Cotton and cotton yarn; are renowned for its volatile market conditions. After a much spoken price increase, yarn prices are curtly falling; much to the dismay of the spinners.


Cotton has dual characteristics of being an agricultural commodity, as well as a textile fibre. Rising costs of cotton and cotton fibre have created worst times for the Indian textile segment during the past year. Decreased supply and more demand had caused the prices to escalate. Spinners were also expecting good profits.


Currently the trend has taken a U turn with the yarn prices witnessing a declining trend. India and China have started selling yarn for cheaper prices. Industry players from the neighboring countries like Bangladesh feel the heat of the situation.


Issues popped up among spinners in the neighboring countries since the end of 2010, when prices of cotton started rising. There was an unusual rise in the price of cotton since August 2010. Garment exports have suffered serious drawbacks due to cost increase, and the division that lies between the buying prices, and the instability of raw material costs, as fabric costs account for 60-70% of the apparel price. Due to this spinners were in a dire strait. With the loans already provided to them by the banks, they were able to buy only less than 50% of their requirements.


There was a significant change in the Indian market during the same time. Indian Government allowed only limited exports. Government laid a ceiling on the total yarn exports for 2010-11 at 720 million kg. This move is taken in order to control cotton yarn prices, and ensure uninterrupted availability of cotton yarn in the domestic market. Due to this, traders outside India who opened letter of credit with Indian exporters could not get most of their products. Even the less quantity they received were of high prices.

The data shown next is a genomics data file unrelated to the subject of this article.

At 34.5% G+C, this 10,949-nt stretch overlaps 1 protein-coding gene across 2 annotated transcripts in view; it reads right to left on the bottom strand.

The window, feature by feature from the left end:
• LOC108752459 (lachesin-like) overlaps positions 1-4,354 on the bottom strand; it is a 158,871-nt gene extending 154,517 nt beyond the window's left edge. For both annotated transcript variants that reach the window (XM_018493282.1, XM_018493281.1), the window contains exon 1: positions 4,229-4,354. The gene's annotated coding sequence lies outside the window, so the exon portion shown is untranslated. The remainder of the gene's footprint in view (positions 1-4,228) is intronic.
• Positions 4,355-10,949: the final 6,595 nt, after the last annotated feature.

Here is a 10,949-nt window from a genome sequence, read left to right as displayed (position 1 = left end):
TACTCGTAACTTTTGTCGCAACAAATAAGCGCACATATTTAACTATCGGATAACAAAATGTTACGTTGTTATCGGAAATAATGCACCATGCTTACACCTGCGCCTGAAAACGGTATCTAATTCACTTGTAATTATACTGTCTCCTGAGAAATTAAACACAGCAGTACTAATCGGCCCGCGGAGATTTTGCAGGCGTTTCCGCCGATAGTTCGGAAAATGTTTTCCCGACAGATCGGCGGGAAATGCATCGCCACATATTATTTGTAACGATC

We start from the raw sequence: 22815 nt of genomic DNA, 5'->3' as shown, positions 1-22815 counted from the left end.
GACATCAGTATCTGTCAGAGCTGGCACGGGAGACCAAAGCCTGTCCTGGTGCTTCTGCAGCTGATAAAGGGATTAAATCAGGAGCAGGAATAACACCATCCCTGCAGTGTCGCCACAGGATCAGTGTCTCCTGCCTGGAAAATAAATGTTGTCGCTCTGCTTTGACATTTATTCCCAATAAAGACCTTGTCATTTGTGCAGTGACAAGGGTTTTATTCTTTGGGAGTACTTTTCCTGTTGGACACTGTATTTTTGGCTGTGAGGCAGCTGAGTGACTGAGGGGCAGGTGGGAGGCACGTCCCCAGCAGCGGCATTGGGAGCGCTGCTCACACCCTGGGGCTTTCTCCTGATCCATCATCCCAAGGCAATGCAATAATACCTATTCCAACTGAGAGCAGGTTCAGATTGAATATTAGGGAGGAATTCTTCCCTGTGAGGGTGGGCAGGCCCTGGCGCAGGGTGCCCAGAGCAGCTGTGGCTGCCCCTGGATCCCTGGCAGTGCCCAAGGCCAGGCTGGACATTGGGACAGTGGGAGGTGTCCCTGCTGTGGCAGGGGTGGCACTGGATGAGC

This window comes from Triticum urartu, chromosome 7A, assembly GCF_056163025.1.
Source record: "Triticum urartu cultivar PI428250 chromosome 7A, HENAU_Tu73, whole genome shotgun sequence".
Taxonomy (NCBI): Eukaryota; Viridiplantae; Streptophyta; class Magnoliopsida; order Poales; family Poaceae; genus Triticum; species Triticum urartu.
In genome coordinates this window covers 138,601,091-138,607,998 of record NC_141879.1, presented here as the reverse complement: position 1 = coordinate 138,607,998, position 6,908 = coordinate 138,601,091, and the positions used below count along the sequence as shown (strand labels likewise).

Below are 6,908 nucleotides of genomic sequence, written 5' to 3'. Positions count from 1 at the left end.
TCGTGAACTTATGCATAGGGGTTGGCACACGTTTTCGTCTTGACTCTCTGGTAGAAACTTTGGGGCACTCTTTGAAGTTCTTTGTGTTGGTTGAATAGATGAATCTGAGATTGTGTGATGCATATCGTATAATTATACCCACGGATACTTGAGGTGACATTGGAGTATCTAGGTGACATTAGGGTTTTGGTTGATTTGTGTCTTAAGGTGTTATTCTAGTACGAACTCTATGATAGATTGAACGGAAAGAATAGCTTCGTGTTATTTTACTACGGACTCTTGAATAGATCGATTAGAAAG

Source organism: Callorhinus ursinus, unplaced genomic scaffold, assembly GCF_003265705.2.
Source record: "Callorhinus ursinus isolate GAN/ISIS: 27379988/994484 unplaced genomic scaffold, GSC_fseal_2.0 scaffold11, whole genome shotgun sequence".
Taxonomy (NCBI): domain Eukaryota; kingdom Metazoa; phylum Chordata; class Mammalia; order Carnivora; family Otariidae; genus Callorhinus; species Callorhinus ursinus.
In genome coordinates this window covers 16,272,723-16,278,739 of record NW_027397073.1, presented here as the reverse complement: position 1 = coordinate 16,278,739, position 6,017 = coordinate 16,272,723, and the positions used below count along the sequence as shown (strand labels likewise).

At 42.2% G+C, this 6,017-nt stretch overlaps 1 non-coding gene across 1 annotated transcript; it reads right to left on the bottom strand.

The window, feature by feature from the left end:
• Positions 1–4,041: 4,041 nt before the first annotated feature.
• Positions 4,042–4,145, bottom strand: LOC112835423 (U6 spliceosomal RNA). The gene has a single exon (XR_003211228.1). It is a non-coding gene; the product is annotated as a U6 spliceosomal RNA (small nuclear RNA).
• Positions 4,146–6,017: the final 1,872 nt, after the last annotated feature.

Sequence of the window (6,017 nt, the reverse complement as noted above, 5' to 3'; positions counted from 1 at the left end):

Present season is not for cotton harvest, which implies a higher price trend. On the contrary, India, now manufactures cheap yarn, as prices of stocked cotton are low. India is currently selling yarn at a low price of $3.9 per kg. Comparatively, yarns manufactured from other countries are higher; for instance Bangladesh made yarns cost $5 for a kg.


Business Standard reports DK Nair, secretary general, Confederation of Indian Textile Industry saying, "Normally, the yarn price consists of 65 percent raw cotton and 35 percent conversion cost, or 70-72 percent of clean cotton and 28-30 percent of processing charges. Since the yarn prices have come almost to the level of clean cotton, fabric manufacturers are unable to recover the conversion cost. "


In India, average cotton yarn prices ranged between `190-200 for a kg. A decline is seen in the prices of yarn due to high inventories, and limited exports. Prices of cotton have also declined. Consequently, yarn prices have also plummeted. Due to a sluggish demand, spinning mills were selling at a 16% lower price than the production costs. Yarns sold currently were made from cotton procured during the earlier months when the price was high. Now with the prices declining, spinners are feeling the heat.